As a Game Designer interested in how stories can be told as part of a game experience, I have researched a lot into the foundations of stories and how they have influenced games and movies over the years. One of the foundations of that, is those that believe there are only so many stories to tell. 1
- The Riddle
- Forbidden Love
- Wretched Excess
I found the idea that there is only 20 plots, to be interesting and it makes for a fun game when watching a movie or reading a book to see which plot they have chosen. When it comes to Interactive adventures and fantasy though, the bigger influence is not the story that is told, but the source of the story. With TV shows like Grimm and Once Upon a Time we are seeing a great resurgence in the classic Fairy Tales and Fables from days gone by. The area that most fascinates me is Mythology, those stories that reach way back to the roots of storytelling, those stories that were passed down generation to generation.
We have all heard stories of Sasquatch and Unicorns, however once you start digging, you start to realize that many of the characters and creatures of today’s games and movies go back centuries. Over the coming episodes of this series, I am going to take a look at some of the common and uncommon mythological beings and creatures that harken back to cultures based all around the world.
We’ll start with some of the most common mythologies; Greek, Roman, Celtic, and Norse. In later episodes we’ll look into some of the less known areas… African, Native American, Inca, Mayan, Asian and Aboriginal. Why? Well you only have to look at games such as God of War to realize how much Mythology can influence our games, but there’s a lot more stories to be told.
Let’s start with a couple commonly known ones from Roman Mythology…
Cupid, aka Eros, is described as being the Roman god of love, in latin, the name Cupid translates to Desire. The Mythology of Cupid has him being the son of the goddess Venus, he rarely left her side and used bow and arrows to shoot desire into the hearts of men. He had two types of arrows, the golden arrow which signified true love, and the lead arrow which signified lust and sensual passion. His mother was told that he never grew bigger than a child because he was alone, once she had another child named Anteros, he grew quickly to become a full grown man.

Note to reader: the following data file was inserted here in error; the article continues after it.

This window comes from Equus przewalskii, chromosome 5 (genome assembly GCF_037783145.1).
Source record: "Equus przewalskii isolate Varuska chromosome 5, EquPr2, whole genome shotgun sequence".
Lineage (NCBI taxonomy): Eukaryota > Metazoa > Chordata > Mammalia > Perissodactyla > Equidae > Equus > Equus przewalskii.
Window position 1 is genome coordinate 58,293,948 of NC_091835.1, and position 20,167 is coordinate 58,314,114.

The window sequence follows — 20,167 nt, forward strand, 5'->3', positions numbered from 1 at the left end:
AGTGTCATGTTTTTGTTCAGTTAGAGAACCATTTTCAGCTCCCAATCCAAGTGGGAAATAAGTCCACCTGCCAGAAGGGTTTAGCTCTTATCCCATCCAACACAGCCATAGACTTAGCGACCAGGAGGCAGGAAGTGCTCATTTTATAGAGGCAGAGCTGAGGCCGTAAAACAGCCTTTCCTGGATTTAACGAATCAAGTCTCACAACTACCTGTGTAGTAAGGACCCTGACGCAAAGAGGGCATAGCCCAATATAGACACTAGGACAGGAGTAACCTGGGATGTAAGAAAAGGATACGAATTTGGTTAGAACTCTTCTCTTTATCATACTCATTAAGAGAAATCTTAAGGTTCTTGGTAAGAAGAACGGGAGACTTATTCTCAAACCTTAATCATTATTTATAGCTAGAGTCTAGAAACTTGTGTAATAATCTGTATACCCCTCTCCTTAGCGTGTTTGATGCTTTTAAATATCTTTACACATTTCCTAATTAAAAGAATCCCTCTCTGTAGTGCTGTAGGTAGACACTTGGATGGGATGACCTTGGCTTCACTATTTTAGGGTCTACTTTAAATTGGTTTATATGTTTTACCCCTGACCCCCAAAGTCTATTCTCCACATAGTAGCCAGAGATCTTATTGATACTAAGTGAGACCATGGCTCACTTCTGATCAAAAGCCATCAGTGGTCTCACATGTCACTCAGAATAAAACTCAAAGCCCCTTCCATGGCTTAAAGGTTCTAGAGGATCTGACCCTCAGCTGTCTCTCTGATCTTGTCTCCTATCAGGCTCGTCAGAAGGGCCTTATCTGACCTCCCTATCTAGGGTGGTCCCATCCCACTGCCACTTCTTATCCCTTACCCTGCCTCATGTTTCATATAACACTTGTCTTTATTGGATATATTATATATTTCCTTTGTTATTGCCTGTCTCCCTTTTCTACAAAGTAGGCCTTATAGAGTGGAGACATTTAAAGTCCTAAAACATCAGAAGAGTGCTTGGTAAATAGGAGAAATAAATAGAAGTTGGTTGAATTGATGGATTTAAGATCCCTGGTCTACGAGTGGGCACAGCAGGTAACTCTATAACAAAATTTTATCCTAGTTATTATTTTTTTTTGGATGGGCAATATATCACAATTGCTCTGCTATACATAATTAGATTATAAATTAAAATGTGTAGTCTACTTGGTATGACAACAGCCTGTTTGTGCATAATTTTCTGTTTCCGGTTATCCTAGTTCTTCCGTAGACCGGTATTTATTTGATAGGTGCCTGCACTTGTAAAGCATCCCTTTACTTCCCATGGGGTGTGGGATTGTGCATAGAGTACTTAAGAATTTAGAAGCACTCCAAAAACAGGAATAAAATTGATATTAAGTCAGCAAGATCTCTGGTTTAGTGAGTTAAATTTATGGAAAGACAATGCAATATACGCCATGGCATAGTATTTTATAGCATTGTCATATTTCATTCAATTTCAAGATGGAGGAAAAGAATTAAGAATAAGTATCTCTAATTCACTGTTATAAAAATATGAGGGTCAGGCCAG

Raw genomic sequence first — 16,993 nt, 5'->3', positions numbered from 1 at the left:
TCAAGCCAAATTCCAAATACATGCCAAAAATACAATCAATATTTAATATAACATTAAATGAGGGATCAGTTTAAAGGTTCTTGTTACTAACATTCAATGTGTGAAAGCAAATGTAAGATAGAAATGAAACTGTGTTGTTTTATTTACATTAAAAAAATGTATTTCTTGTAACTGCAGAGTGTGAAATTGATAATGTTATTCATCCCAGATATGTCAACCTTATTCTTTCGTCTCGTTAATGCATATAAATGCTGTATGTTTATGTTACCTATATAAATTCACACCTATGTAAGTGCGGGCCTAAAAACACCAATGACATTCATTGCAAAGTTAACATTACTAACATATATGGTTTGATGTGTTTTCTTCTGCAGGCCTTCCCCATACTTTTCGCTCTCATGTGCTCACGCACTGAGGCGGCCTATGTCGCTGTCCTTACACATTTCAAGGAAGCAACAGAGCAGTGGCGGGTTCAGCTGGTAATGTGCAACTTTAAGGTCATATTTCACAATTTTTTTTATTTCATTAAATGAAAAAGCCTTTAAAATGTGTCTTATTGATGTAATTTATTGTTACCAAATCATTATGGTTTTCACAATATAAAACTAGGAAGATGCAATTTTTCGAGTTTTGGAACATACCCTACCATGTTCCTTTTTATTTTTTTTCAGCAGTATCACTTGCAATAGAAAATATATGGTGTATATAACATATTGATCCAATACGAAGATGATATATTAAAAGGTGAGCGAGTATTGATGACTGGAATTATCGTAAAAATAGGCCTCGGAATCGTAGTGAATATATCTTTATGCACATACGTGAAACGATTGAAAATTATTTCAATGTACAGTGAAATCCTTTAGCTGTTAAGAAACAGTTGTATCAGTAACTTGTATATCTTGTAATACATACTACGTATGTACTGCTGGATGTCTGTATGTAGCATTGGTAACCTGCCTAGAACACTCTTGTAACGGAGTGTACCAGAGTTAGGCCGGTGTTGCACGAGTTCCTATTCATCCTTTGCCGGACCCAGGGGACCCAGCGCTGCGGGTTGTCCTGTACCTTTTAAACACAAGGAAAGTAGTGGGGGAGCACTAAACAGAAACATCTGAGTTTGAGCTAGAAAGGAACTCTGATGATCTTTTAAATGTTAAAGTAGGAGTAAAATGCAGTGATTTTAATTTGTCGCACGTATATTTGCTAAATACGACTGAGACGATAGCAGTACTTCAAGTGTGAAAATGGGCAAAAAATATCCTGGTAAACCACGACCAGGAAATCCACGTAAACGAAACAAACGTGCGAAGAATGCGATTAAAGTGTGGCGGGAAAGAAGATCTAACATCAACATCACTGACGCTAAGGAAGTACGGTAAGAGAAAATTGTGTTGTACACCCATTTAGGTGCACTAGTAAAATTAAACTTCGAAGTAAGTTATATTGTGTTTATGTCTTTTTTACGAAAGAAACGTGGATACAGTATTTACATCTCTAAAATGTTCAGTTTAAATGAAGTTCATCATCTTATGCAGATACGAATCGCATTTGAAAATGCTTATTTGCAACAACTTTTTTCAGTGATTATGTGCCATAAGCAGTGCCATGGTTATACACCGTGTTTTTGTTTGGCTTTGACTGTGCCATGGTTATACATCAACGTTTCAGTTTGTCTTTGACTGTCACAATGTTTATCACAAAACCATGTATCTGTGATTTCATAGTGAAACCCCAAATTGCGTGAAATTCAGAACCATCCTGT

Today Cupid is most portrayed as the small cherub firing arrows at lovers, as a symbolical representation of Valentines Day. No longer is Cupid sent out by his mother Venus to find unsuspecting couples and bring them together with one shot of his arrow… that role has been taken over by E-Harmony and Match.com.
Mars, the original God of War, was born when Jupiter and Juno hooked up, and is part of the twelve Olympian gods; Apollo, Ceres, Diana, Juno, Jupiter, Mars, Mercury, Minerva, Neptune, Venus, Vesta, and Vulcan. (Anything sound familiar about those names?) Apparently the dozen gained their “supreme being” status after Jupiter and his brothers defeated the Titans in a massive war. The Titans were a mix of the Chaos clan backed up by 100 Giants including the one eyed Cyclops.
Mars is always shown with a spear in hand, and is called upon whenever Roman armies were about to engage in battle. The Romans kept his spear, and when it was seen to vibrate or shake, it meant that a war was coming or something violent would happen… this was supposed to have been the case prior to the assassination of Julius Caesar. Some say that Mars lost his warring ways when Cupid used his archery skills to make Mars fall in love with his mother, Venus.
After spending some time looking at different cultures, you will see that there can be a lot of crossover and similarities between their myths. This is especially noticeable between the Roman Mythology and Greek Mythology, so next time we will take a look at a couple more key figures in Greek Mythology.
With a little bit of historical research you can find some great elements that can become foundations for a game concept, a story, or even a unique mechanic like the spear shake. So the next time you are having writers block or can’t come up with a spark for a new game concept, look back in time, somewhere between the dinosaurs and the Dragons… you never know what you might find.
120 Master Plots By Ronald Tobias, 1993
Dave Warfield is the Head of Game Design at VFS